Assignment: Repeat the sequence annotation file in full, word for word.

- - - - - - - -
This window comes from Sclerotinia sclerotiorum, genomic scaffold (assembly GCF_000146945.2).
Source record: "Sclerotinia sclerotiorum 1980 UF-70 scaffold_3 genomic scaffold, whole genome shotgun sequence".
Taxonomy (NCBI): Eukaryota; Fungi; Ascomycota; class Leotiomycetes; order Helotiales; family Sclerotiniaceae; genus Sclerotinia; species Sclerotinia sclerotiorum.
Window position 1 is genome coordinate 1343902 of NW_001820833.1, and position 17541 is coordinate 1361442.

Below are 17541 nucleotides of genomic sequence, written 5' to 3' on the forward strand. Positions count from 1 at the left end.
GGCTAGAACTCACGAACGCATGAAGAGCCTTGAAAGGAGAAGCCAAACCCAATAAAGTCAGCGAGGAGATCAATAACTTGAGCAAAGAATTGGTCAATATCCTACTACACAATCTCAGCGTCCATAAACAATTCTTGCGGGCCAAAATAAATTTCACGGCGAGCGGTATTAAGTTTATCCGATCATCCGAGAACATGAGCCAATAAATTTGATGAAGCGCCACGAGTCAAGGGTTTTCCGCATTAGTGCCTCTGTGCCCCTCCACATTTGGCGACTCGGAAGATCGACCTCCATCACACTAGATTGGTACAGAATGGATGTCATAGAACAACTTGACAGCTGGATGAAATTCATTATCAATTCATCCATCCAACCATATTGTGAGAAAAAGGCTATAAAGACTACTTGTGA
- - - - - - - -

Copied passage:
This window comes from Sclerotinia sclerotiorum, genomic scaffold (assembly GCF_000146945.2).
Source record: "Sclerotinia sclerotiorum 1980 UF-70 scaffold_3 genomic scaffold, whole genome shotgun sequence".
Taxonomy (NCBI): Eukaryota; Fungi; Ascomycota; class Leotiomycetes; order Helotiales; family Sclerotiniaceae; genus Sclerotinia; species Sclerotinia sclerotiorum.
Window position 1 is genome coordinate 1343902 of NW_001820833.1, and position 17541 is coordinate 1361442.

Below are 17541 nucleotides of genomic sequence, written 5' to 3' on the forward strand. Positions count from 1 at the left end.
GGCTAGAACTCACGAACGCATGAAGAGCCTTGAAAGGAGAAGCCAAACCCAATAAAGTCAGCGAGGAGATCAATAACTTGAGCAAAGAATTGGTCAATATCCTACTACACAATCTCAGCGTCCATAAACAATTCTTGCGGGCCAAAATAAATTTCACGGCGAGCGGTATTAAGTTTATCCGATCATCCGAGAACATGAGCCAATAAATTTGATGAAGCGCCACGAGTCAAGGGTTTTCCGCATTAGTGCCTCTGTGCCCCTCCACATTTGGCGACTCGGAAGATCGACCTCCATCACACTAGATTGGTACAGAATGGATGTCATAGAACAACTTGACAGCTGGATGAAATTCATTATCAATTCATCCATCCAACCATATTGTGAGAAAAAGGCTATAAAGACTACTTGTGA